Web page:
If you don’t live in Huntsville, Alabama, you probably don’t know that it will soon be one of the most connected cities in the country. A community of about 180,000, Huntsville is a prime example of how a municipally owned fiber network can enhance competition among private broadband providers and make access at all speeds significantly cheaper.
Last year, Huntsville Utilities began installing a fiber network in the city and announced a deal with Google Fiber to deliver gigabit broadband and television service to residents and businesses. Since then WOW, and most recently Comcast, have agreed to bring their gigabit services to Huntsville.
Google will lease the network built by the city to reach residents, while Comcast will use a new technology called DOCSIS 3.1 that allows it to deliver download speeds of 1 Gpbs over existing cable connections.
Because the network the city is building will be “open access,” even more providers could enter the market by leasing installed fiber from Huntsville Utilities. More competition means more choices for consumers, of course. And lower prices, especially if one or more of the choices is gigabit Ethernet.
How gigabit service cuts prices
Once gigabit broadband service comes to a city, prices for plans offering speeds of 100 Mpbs or better (but below 1 Gbs) decline by an average of $27 a month, according to a report by the Analysis Group. In a city that has one gigabit provider, the entry of a second cuts prices by more than one-third. Even plans offering slower speeds get cheaper, dropping by about 14 percent to 19 percent, the report stated.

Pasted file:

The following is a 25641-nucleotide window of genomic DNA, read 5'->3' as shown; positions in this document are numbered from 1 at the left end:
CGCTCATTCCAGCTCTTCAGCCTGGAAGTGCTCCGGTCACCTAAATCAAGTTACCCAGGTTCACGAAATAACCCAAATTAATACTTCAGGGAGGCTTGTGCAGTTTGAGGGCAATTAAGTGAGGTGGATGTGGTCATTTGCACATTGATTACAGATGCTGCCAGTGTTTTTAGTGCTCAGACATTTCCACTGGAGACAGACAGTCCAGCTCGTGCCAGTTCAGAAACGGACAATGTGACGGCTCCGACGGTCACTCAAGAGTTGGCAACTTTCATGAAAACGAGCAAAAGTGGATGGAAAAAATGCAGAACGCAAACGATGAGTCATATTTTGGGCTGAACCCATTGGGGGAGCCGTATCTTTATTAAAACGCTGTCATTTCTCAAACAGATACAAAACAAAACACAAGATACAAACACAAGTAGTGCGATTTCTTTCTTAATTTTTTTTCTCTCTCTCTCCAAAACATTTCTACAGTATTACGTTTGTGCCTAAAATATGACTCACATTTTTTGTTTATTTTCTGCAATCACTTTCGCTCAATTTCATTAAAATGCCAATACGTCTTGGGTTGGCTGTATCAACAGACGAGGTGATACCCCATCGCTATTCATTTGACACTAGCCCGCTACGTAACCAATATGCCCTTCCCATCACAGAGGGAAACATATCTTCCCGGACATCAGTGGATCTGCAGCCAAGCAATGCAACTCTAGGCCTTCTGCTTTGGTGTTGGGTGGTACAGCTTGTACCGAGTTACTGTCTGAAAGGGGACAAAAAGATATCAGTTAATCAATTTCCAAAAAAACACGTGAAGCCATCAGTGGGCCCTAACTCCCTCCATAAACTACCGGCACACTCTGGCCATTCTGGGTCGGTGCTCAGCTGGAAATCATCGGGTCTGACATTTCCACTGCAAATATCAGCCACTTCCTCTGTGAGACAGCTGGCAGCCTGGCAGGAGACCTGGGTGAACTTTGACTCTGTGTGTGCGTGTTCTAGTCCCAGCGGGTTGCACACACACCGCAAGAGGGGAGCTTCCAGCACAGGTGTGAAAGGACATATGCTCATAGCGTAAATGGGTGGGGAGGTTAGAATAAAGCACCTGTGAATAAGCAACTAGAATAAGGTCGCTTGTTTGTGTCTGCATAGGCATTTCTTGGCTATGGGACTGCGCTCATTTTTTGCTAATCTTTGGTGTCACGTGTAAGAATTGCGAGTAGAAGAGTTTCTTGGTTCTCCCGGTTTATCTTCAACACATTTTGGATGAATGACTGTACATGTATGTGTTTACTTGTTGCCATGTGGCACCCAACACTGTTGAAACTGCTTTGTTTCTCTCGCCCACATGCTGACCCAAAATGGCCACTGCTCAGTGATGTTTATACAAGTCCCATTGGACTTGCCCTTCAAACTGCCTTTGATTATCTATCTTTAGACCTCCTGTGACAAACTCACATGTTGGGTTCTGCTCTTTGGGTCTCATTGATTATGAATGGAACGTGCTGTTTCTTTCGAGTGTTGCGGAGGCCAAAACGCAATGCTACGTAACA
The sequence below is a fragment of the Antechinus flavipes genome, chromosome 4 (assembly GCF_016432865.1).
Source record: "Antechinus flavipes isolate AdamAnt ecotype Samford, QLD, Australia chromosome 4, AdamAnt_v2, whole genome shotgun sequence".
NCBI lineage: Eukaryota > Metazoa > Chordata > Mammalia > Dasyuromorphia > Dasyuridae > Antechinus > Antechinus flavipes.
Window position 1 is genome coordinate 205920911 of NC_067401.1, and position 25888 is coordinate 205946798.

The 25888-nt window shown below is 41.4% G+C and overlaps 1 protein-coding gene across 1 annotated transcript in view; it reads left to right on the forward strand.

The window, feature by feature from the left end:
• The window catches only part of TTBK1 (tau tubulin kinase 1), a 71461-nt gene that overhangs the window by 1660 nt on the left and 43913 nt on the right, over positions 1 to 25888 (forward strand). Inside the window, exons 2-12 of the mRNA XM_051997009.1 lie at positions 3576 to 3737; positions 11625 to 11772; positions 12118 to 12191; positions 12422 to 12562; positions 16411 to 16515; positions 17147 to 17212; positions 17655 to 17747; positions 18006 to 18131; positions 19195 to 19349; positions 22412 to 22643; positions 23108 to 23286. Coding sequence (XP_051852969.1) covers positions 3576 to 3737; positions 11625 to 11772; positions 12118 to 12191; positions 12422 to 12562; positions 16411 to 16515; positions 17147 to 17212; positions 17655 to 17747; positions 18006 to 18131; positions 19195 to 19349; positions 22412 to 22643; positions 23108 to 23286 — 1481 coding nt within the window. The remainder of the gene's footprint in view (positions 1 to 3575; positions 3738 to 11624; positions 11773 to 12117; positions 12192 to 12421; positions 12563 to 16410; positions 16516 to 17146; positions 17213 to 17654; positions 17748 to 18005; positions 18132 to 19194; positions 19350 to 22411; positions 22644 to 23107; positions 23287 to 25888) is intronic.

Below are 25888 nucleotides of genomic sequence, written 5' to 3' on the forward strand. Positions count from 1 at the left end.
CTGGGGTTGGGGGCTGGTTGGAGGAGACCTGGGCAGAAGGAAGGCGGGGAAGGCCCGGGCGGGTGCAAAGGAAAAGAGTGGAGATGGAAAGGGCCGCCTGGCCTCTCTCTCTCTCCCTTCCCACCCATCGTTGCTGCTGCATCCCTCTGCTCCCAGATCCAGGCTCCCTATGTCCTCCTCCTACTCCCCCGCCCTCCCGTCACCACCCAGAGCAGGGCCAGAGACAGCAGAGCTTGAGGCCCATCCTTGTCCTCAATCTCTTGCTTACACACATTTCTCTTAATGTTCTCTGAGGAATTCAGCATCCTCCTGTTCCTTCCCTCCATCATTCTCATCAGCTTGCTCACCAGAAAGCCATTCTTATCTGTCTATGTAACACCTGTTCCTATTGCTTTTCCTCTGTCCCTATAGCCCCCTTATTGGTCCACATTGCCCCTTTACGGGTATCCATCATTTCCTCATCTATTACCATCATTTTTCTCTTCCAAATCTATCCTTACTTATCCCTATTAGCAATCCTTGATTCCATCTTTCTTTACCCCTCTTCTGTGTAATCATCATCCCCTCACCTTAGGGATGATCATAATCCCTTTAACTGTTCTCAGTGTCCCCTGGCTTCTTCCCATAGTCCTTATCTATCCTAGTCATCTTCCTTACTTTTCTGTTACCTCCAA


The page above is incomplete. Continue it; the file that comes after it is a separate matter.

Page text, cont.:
That’s not just theoretical. In cities where Google is offering its $70-a-month high speed internet service, consumers enjoy AT&T’s competitive offering for about the same prices. But in cities where no one else, or at least no large provider, offers that service, AT&T charges more.
Price isn’t the only benefit of competition: As more providers come to a community, there’s a greater likelihood that competitors in that market will compete by offering faster speeds, according to the report, which was commissioned by the Fiber to the Home Council, a trade group that represents 35 companies, mostly equipment manufacturers.
Why Huntsville works
It’s not surprising that Huntsville is an area favored by broadband providers. After all, the city is an aerospace center with an educated population that likely is willing to pay for very fast broadband. But the city’s willingness to build a fiber network, an expensive undertaking, has made it all the more attractive to ISPs.
[ Related: Gigabit Internet access grows out of its niche ]
As I wrote last year, municipal broadband is great for consumers, but it’s hated by ISPs because they’d rather not face additional competition. Over the year the broadband and telecom industries have lobbied heavily at the state level and succeeded in getting laws passed that effectively kept local jurisdictions from building and operating broadband networks.
In February 2015 the FCC voted to block laws in North Carolina and Tennessee that prevent municipal broadband providers from expanding outside their territories. But that rule was overturned by a federal court last year.
To be clear, the ruling doesn’t mean that cities like Huntsville can’t build networks, but the state of Alabama now has the power to block it from expanding if the state legislature cares to exercise it. Consumers need to hold state politicians accountable if they move to pass legislation at the behest of companies like Comcast and AT&T that are afraid of real competition in the broadband market.